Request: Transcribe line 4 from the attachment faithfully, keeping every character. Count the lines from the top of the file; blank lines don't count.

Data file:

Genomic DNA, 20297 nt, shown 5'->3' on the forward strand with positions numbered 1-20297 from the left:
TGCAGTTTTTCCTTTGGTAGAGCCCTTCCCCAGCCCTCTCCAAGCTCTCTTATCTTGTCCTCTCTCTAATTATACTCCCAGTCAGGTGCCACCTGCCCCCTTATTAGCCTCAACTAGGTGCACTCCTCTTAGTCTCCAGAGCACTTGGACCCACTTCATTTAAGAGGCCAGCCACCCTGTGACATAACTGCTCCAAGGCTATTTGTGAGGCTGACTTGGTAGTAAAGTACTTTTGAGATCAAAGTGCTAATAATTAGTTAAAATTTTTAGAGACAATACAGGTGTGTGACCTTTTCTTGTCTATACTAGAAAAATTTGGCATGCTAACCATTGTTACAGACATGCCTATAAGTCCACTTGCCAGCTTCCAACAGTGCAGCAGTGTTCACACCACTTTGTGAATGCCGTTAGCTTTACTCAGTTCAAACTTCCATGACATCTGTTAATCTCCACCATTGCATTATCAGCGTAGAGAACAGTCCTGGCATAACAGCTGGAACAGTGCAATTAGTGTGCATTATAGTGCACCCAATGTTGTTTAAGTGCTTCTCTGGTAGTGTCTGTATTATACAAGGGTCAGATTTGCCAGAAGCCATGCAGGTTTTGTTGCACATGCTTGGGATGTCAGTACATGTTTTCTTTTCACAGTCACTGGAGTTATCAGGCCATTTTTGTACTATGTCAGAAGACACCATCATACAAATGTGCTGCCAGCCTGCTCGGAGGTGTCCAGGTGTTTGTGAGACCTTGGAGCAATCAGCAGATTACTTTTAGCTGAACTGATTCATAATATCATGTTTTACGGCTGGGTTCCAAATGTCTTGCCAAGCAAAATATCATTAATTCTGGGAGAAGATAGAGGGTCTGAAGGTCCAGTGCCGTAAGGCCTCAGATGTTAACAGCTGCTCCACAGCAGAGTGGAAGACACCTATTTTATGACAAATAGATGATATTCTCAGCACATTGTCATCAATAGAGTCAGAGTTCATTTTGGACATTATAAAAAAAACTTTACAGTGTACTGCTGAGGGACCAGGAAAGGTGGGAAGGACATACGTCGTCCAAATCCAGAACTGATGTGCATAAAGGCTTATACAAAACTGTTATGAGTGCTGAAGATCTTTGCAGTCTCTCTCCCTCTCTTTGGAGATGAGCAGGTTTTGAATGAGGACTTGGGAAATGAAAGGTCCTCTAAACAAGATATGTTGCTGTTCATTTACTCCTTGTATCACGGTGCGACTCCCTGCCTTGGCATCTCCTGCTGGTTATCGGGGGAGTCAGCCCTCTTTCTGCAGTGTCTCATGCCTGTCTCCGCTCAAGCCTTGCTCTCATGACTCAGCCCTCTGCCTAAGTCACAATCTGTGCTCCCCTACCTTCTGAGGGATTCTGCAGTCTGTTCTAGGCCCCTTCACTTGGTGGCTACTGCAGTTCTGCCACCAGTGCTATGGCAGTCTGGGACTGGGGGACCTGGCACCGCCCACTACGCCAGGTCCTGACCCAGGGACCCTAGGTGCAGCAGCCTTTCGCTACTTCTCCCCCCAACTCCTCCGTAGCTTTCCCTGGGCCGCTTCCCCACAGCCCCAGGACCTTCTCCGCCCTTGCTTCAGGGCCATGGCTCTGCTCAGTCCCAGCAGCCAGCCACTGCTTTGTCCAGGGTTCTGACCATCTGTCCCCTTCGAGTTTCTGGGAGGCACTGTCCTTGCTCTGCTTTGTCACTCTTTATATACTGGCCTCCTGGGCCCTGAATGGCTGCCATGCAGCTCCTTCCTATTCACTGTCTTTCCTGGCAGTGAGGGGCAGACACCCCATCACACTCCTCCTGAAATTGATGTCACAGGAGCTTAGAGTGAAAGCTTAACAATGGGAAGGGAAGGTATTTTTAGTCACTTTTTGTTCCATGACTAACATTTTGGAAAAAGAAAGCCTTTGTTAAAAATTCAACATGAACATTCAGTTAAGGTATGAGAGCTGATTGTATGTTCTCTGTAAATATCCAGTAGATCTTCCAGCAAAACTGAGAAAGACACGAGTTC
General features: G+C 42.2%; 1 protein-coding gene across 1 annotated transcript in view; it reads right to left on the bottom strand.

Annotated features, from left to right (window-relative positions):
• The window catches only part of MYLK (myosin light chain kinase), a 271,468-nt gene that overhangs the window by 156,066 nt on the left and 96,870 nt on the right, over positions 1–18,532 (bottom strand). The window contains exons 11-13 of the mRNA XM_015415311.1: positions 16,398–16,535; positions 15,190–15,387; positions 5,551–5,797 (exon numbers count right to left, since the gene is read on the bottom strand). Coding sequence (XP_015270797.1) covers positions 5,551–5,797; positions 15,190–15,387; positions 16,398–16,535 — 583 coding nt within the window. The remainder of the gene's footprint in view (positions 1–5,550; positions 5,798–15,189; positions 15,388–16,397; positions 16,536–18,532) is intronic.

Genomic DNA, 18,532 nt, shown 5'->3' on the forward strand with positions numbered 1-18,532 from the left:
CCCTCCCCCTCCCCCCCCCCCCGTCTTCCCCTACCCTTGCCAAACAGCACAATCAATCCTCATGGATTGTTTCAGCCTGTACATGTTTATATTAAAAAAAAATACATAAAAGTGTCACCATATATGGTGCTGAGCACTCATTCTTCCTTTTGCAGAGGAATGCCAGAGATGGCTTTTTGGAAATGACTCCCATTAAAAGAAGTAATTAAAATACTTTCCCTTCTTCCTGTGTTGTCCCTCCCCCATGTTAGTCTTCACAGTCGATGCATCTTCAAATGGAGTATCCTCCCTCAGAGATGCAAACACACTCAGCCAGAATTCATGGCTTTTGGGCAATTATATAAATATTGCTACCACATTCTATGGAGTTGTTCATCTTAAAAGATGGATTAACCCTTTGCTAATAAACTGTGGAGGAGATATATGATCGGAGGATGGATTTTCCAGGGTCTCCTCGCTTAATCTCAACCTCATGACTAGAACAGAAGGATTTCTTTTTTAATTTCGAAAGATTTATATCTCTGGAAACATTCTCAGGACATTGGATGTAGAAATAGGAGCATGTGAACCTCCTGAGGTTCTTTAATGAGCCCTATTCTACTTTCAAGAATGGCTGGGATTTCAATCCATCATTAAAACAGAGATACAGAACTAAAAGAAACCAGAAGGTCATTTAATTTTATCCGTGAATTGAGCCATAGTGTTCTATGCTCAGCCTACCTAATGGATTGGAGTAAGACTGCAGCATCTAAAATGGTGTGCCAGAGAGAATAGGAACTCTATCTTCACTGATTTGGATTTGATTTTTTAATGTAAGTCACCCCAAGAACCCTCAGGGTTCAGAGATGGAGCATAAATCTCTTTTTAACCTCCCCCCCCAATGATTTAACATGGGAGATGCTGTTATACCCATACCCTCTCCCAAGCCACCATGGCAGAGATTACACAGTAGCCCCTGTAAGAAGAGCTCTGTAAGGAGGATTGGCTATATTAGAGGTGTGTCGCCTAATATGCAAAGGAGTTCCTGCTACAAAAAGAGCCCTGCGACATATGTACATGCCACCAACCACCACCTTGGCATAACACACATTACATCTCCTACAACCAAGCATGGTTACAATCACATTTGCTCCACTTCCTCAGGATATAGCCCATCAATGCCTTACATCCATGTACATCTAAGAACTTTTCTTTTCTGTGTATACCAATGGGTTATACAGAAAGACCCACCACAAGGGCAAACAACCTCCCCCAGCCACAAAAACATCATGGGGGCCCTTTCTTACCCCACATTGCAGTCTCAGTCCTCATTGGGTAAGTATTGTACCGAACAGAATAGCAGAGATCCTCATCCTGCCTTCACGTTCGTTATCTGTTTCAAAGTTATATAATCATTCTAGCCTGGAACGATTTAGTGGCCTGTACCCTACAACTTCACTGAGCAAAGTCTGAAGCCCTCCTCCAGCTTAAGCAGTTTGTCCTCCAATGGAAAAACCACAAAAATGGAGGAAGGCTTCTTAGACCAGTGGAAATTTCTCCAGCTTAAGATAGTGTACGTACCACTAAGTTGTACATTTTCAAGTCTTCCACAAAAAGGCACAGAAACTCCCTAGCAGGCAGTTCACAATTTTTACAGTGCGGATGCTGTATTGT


Annotated features, from left to right (window-relative positions):